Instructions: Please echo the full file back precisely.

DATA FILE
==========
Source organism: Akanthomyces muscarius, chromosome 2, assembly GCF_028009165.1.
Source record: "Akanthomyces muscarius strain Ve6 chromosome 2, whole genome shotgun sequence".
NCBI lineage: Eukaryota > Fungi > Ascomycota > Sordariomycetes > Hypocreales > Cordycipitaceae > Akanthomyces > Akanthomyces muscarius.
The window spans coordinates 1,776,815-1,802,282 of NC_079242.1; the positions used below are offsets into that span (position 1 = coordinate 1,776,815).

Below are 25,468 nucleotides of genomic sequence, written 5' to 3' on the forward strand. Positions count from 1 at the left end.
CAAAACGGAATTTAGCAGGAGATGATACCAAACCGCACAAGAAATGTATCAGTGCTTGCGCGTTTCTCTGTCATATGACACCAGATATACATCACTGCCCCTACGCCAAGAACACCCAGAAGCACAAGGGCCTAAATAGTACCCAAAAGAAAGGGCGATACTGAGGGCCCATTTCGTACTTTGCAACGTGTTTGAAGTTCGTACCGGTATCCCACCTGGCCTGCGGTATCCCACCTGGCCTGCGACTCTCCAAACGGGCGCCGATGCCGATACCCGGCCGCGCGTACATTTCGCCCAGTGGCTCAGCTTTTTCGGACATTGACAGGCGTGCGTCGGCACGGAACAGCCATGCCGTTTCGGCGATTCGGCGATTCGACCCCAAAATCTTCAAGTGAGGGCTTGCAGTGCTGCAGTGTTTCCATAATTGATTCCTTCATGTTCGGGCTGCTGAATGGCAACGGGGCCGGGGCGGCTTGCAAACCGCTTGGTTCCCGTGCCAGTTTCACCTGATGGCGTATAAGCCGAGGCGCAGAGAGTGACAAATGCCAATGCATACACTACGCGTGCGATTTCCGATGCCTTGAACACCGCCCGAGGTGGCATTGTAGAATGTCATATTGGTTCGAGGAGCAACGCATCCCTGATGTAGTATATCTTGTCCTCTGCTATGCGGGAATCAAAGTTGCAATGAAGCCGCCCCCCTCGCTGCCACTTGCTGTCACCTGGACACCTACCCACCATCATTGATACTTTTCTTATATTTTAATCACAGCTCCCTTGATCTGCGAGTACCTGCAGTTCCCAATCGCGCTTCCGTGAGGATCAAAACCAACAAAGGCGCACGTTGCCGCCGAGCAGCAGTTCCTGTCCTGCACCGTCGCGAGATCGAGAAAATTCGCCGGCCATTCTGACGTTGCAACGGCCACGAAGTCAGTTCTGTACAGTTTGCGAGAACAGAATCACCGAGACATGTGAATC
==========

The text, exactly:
Source organism: Akanthomyces muscarius, chromosome 2, assembly GCF_028009165.1.
Source record: "Akanthomyces muscarius strain Ve6 chromosome 2, whole genome shotgun sequence".
NCBI lineage: Eukaryota > Fungi > Ascomycota > Sordariomycetes > Hypocreales > Cordycipitaceae > Akanthomyces > Akanthomyces muscarius.
The window spans coordinates 1,776,815-1,802,282 of NC_079242.1; the positions used below are offsets into that span (position 1 = coordinate 1,776,815).

Below are 25,468 nucleotides of genomic sequence, written 5' to 3' on the forward strand. Positions count from 1 at the left end.
CAAAACGGAATTTAGCAGGAGATGATACCAAACCGCACAAGAAATGTATCAGTGCTTGCGCGTTTCTCTGTCATATGACACCAGATATACATCACTGCCCCTACGCCAAGAACACCCAGAAGCACAAGGGCCTAAATAGTACCCAAAAGAAAGGGCGATACTGAGGGCCCATTTCGTACTTTGCAACGTGTTTGAAGTTCGTACCGGTATCCCACCTGGCCTGCGGTATCCCACCTGGCCTGCGACTCTCCAAACGGGCGCCGATGCCGATACCCGGCCGCGCGTACATTTCGCCCAGTGGCTCAGCTTTTTCGGACATTGACAGGCGTGCGTCGGCACGGAACAGCCATGCCGTTTCGGCGATTCGGCGATTCGACCCCAAAATCTTCAAGTGAGGGCTTGCAGTGCTGCAGTGTTTCCATAATTGATTCCTTCATGTTCGGGCTGCTGAATGGCAACGGGGCCGGGGCGGCTTGCAAACCGCTTGGTTCCCGTGCCAGTTTCACCTGATGGCGTATAAGCCGAGGCGCAGAGAGTGACAAATGCCAATGCATACACTACGCGTGCGATTTCCGATGCCTTGAACACCGCCCGAGGTGGCATTGTAGAATGTCATATTGGTTCGAGGAGCAACGCATCCCTGATGTAGTATATCTTGTCCTCTGCTATGCGGGAATCAAAGTTGCAATGAAGCCGCCCCCCTCGCTGCCACTTGCTGTCACCTGGACACCTACCCACCATCATTGATACTTTTCTTATATTTTAATCACAGCTCCCTTGATCTGCGAGTACCTGCAGTTCCCAATCGCGCTTCCGTGAGGATCAAAACCAACAAAGGCGCACGTTGCCGCCGAGCAGCAGTTCCTGTCCTGCACCGTCGCGAGATCGAGAAAATTCGCCGGCCATTCTGACGTTGCAACGGCCACGAAGTCAGTTCTGTACAGTTTGCGAGAACAGAATCACCGAGACATGTGAATC